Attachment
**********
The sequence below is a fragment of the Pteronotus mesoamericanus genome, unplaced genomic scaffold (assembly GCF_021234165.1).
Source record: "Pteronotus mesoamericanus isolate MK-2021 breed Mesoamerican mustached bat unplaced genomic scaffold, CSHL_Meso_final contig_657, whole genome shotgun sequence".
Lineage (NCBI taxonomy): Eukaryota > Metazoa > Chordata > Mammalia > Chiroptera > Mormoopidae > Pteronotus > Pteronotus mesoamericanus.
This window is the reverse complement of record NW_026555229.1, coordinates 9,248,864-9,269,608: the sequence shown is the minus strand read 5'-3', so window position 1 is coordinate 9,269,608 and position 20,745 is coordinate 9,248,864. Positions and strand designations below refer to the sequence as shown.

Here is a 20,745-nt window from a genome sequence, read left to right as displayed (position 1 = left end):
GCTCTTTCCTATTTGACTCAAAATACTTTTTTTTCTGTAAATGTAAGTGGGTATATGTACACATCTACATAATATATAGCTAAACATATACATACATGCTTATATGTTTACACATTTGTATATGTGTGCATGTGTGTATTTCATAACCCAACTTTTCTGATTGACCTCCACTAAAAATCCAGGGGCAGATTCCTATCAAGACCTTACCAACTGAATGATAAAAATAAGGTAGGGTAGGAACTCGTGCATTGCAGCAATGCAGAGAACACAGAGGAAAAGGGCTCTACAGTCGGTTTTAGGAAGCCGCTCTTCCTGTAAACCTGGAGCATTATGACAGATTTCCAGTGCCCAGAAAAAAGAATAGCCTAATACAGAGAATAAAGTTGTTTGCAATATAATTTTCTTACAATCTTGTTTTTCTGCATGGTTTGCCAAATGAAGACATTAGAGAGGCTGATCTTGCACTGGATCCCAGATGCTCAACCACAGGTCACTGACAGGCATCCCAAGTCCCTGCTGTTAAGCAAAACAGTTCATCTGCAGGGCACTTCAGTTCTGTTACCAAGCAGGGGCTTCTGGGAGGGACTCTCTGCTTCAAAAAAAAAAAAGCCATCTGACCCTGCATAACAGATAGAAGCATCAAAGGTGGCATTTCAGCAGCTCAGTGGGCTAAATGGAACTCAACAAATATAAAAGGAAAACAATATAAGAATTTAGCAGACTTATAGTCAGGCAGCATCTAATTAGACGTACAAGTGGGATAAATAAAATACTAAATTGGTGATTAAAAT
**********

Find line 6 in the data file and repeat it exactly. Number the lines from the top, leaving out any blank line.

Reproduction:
GCTCTTTCCTATTTGACTCAAAATACTTTTTTTTCTGTAAATGTAAGTGGGTATATGTACACATCTACATAATATATAGCTAAACATATACATACATGCTTATATGTTTACACATTTGTATATGTGTGCATGTGTGTATTTCATAACCCAACTTTTCTGATTGACCTCCACTAAAAATCCAGGGGCAGATTCCTATCAAGACCTTACCAACTGAATGATAAAAATAAGGTAGGGTAGGAACTCGTGCATTGCAGCAATGCAGAGAACACAGAGGAAAAGGGCTCTACAGTCGGTTTTAGGAAGCCGCTCTTCCTGTAAACCTGGAGCATTATGACAGATTTCCAGTGCCCAGAAAAAAGAATAGCCTAATACAGAGAATAAAGTTGTTTGCAATATAATTTTCTTACAATCTTGTTTTTCTGCATGGTTTGCCAAATGAAGACATTAGAGAGGCTGATCTTGCACTGGATCCCAGATGCTCAACCACAGGTCACTGACAGGCATCCCAAGTCCCTGCTGTTAAGCAAAACAGTTCATCTGCAGGGCACTTCAGTTCTGTTACCAAGCAGGGGCTTCTGGGAGGGACTCTCTGCTTCAAAAAAAAAAAAGCCATCTGACCCTGCATAACAGATAGAAGCATCAAAGGTGGCATTTCAGCAGCTCAGTGGGCTAAATGGAACTCAACAAATATAAAAGGAAAACAATATAAGAATTTAGCAGACTTATAGTCAGGCAGCATCTAATTAGACGTACAAGTGGGATAAATAAAATACTAAATTGGTGATTAAAAT